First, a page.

No one is denying the Newtonian Principle of Rotational Equilibrium. That belongs to Isaac Newton and is a physics law which means it applies to ALL axes. If there is no rotation around an axis or a constant velocity rotation then it is said to be in rotational equilibrium. That it applies to the STJ axis, I believe is implied within Newtonian Physics. It also applies to car tires and merry-go-rounds too. Wow, did I just come up with the car tire rotational equilibrium theory (which conveniently is not a single axis theory about car tires either) or the merry-go-round rotational equilibrium theory which no one is willing to admit is limited to revolution around the vertical pole at the center of the merry-go-round.


    Finally you admit: “……that both use the STJ axis.” Hooray!

    The tissue stress thing we will deal with later.

    When is it that Newtonian Physical laws don’t apply? If the model is correct, it should apply to all situations.


    I believe Craig Payne demonstrated that supination resistance is posturally dependant which means that by pushing up on the MLA and putting the foot into a more Supinated posture, the amount of force necessary to supinate the foot further or even hold the foot in this Supinated posture is considerably less. Hence, Dr. Wrobel referenced an article that showed that higher arched devices are more comfortable.

    No, MASS orthotics have a calibrated flexibility.
    It doesn’t.
    A greater vertical corrective force is possible when there is full contact between the orthotic and the foot especially when the force per unit area is more evenly distributed, full contact in the mass position dramatically decreases impact and shear forces and the pathologic motion is addressed before it happens instead of after.
    There are many other reasons, but these are a few good ones.

    Cheers,
    Ed
     
  34. EdGlaser

    EdGlaser Active Member

    Hooray!!! "the title gives what SALRE is all about."

    That was like pulling hen's teeth.

    Thank You,
    Ed
     
    Last edited: Nov 18, 2010
  35. EdGlaser

    EdGlaser Active Member

    Thank you,
    If there is no further disagreement. We can all agree that SALRE is Single Axis.

    Calling it single axis is NOT a strawman argument.

    We can now begin a thread talking about the relative importance of STJ axial motion.
    I have posted more than enough today.
    Tomorrow I have to fly to MI to lecture to a large podiatry group and I still have to pack my bags.
    I will be unable to post at all tomorrow because of the hectic schedule (I leave very early and finish the day very late) and I will be back in town on Saturday late afternoon and I have something planned with my goddess.
    You will all survive until Sunday.

    Ed
     
    Last edited: Nov 18, 2010
  36. David Wedemeyer

    David Wedemeyer Well-Known Member

    The point here doesn't make me look dumb Ed, on the contrary it validates your entire paradigm as obtuse as your 'science'. Massage therapists offering your insoles, shoe store owners offering your insoles (rebranded under the CBAS name of course, wouldn't want to offend those podiatrist colleagues or the chiropractors).... of course when a duly licensed professional dispenses your device it becomes an entirely different animal altogether right? Please. Salesman. Resurrect the clown suit Ed, at least then we could respect you and your pseudo-science and sheeple.
     
  37. EdGlaser

    EdGlaser Active Member

    Persnal Attacks: IGNORED


    By avoiding the topic you make my job of answering so much easier.

    This is not a discussion of business practices. This is biomechanical theory class.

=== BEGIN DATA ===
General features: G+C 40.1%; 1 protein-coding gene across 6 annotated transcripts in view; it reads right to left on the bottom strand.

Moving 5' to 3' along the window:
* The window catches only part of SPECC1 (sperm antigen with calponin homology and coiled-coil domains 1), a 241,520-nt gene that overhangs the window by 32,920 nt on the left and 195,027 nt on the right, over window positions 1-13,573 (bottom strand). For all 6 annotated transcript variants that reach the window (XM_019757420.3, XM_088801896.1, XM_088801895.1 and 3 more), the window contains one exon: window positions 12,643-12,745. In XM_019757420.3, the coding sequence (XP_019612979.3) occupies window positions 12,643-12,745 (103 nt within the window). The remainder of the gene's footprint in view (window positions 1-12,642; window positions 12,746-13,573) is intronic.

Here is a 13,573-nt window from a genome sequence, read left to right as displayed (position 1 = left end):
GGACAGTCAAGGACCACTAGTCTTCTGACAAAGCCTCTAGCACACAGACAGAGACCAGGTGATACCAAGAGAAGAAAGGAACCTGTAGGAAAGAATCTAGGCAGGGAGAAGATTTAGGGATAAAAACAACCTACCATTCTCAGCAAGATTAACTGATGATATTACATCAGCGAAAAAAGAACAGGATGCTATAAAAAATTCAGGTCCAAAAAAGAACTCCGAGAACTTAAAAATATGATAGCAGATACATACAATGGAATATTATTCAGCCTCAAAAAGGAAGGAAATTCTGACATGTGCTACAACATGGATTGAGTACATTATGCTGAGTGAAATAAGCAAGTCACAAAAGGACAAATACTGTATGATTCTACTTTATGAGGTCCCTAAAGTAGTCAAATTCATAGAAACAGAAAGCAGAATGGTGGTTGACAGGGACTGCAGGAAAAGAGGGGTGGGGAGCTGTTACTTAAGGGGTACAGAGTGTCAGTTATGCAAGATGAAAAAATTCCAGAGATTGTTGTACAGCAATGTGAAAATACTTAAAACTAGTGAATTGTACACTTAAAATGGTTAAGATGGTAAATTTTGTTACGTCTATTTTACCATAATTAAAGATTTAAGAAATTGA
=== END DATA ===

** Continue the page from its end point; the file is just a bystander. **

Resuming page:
Baseless personal attacking class is down the hall to the right, just past the loo.

    Sounds like an old Monty Python skit.

    "Oh, you came for an argument, this is head bashing, arguing is down the hall to the right." I love Monty Python.

    LOL
    Ed
     
  38. David Wedemeyer

    David Wedemeyer Well-Known Member

    BAAAA HAHAHAHAH HAHAHA AHAHAHA! When I calm down I have to thank you Ed for the funniest irony of the decade; Ed Glaser, biomechanical theory class.

    From here on out your will forever be referred to as "MASSclown"!
     
    Last edited: Nov 19, 2010
  39. efuller

    efuller MVP

    Now this is a straw man argument. You are not stating what people who use SALRE do.


    Center of pressure of ground reaction force relative to the STJ axis creates a moment from ground reaction force regardless of posture. Can an orthosis change posture? How does it change posture?

    Is this quote from your post your definition of posture?
    "There are various positions around an axis but posture is a phenomenon of combining many relevant axes, each contributing to various degrees to a change in overall shape of the foot which can be considered relative to the ground or not."
    Why do you think posture is important?

    There is something else that I would like you to believe. The location of the STJ axis, yes that STJ axis, is a part of the tissue stress approach to biomechanics. It is by no means all that we use to design our orthotics. So what is your criticism of our use of the STJ axis?

    Eric
     
  40. EdGlaser

    EdGlaser Active Member

    Personal Attacks: IGNORED
    David,'
    Are you capable of writing anything but personal attacks?
    Do you have anything real to contribute?

    Guess not.......

    I am feeling bad for how you are embarrassing yourself.

    I know so many Chiropractors that ARE knowledgable in foot biomechanics.

    Anyone reading this: Please do not judge all Chiropractors by David Weidermeyer, DC, CPed. Most can carry on an intelligent conversation and keep the debate relevant. Dr. Stu Currie, for example is one of the most knowledgable people I know on the subject as is Dr. Alyson Evans and Dr. Leslie Trotter. I have met over the past 14 yrs. so many brilliant Chiros, who really understand foot biomechanics and body mechanics in general. Steven Pearle, DC at University of Bridgeport, Deeds Harrison, Scott Fonda........... there are way too many to mention.